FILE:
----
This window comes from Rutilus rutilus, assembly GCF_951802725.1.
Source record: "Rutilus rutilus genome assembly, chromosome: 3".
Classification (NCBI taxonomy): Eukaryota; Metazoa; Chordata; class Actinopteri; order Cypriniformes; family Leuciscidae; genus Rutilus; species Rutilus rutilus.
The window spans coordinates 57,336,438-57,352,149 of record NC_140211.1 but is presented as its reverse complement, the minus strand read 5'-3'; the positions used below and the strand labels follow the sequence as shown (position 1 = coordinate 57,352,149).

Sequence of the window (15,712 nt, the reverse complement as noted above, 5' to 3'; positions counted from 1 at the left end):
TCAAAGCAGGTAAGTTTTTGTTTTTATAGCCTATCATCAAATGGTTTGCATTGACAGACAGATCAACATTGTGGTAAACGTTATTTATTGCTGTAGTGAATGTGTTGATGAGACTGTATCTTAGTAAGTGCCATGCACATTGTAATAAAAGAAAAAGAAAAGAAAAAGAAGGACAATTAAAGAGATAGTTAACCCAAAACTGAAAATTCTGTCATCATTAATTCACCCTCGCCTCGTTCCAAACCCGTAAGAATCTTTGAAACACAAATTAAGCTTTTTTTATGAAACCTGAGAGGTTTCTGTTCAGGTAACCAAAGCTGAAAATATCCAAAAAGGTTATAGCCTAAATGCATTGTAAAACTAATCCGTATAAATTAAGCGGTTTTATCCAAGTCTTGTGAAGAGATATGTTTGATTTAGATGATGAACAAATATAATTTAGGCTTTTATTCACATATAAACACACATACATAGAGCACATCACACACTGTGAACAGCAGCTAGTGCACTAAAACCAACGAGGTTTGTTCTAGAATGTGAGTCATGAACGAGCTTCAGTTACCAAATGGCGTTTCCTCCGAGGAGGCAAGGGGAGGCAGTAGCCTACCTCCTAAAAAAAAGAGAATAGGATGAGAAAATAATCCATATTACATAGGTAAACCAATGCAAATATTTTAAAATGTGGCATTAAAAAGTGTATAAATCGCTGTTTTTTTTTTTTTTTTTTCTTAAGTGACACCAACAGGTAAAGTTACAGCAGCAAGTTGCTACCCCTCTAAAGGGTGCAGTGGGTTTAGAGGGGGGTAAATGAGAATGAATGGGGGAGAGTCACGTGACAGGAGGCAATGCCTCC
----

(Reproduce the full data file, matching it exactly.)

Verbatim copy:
This window comes from Rutilus rutilus, assembly GCF_951802725.1.
Source record: "Rutilus rutilus genome assembly, chromosome: 3".
Classification (NCBI taxonomy): Eukaryota; Metazoa; Chordata; class Actinopteri; order Cypriniformes; family Leuciscidae; genus Rutilus; species Rutilus rutilus.
The window spans coordinates 57,336,438-57,352,149 of record NC_140211.1 but is presented as its reverse complement, the minus strand read 5'-3'; the positions used below and the strand labels follow the sequence as shown (position 1 = coordinate 57,352,149).

Sequence of the window (15,712 nt, the reverse complement as noted above, 5' to 3'; positions counted from 1 at the left end):
TCAAAGCAGGTAAGTTTTTGTTTTTATAGCCTATCATCAAATGGTTTGCATTGACAGACAGATCAACATTGTGGTAAACGTTATTTATTGCTGTAGTGAATGTGTTGATGAGACTGTATCTTAGTAAGTGCCATGCACATTGTAATAAAAGAAAAAGAAAAGAAAAAGAAGGACAATTAAAGAGATAGTTAACCCAAAACTGAAAATTCTGTCATCATTAATTCACCCTCGCCTCGTTCCAAACCCGTAAGAATCTTTGAAACACAAATTAAGCTTTTTTTATGAAACCTGAGAGGTTTCTGTTCAGGTAACCAAAGCTGAAAATATCCAAAAAGGTTATAGCCTAAATGCATTGTAAAACTAATCCGTATAAATTAAGCGGTTTTATCCAAGTCTTGTGAAGAGATATGTTTGATTTAGATGATGAACAAATATAATTTAGGCTTTTATTCACATATAAACACACATACATAGAGCACATCACACACTGTGAACAGCAGCTAGTGCACTAAAACCAACGAGGTTTGTTCTAGAATGTGAGTCATGAACGAGCTTCAGTTACCAAATGGCGTTTCCTCCGAGGAGGCAAGGGGAGGCAGTAGCCTACCTCCTAAAAAAAAGAGAATAGGATGAGAAAATAATCCATATTACATAGGTAAACCAATGCAAATATTTTAAAATGTGGCATTAAAAAGTGTATAAATCGCTGTTTTTTTTTTTTTTTTTTCTTAAGTGACACCAACAGGTAAAGTTACAGCAGCAAGTTGCTACCCCTCTAAAGGGTGCAGTGGGTTTAGAGGGGGGTAAATGAGAATGAATGGGGGAGAGTCACGTGACAGGAGGCAATGCCTCC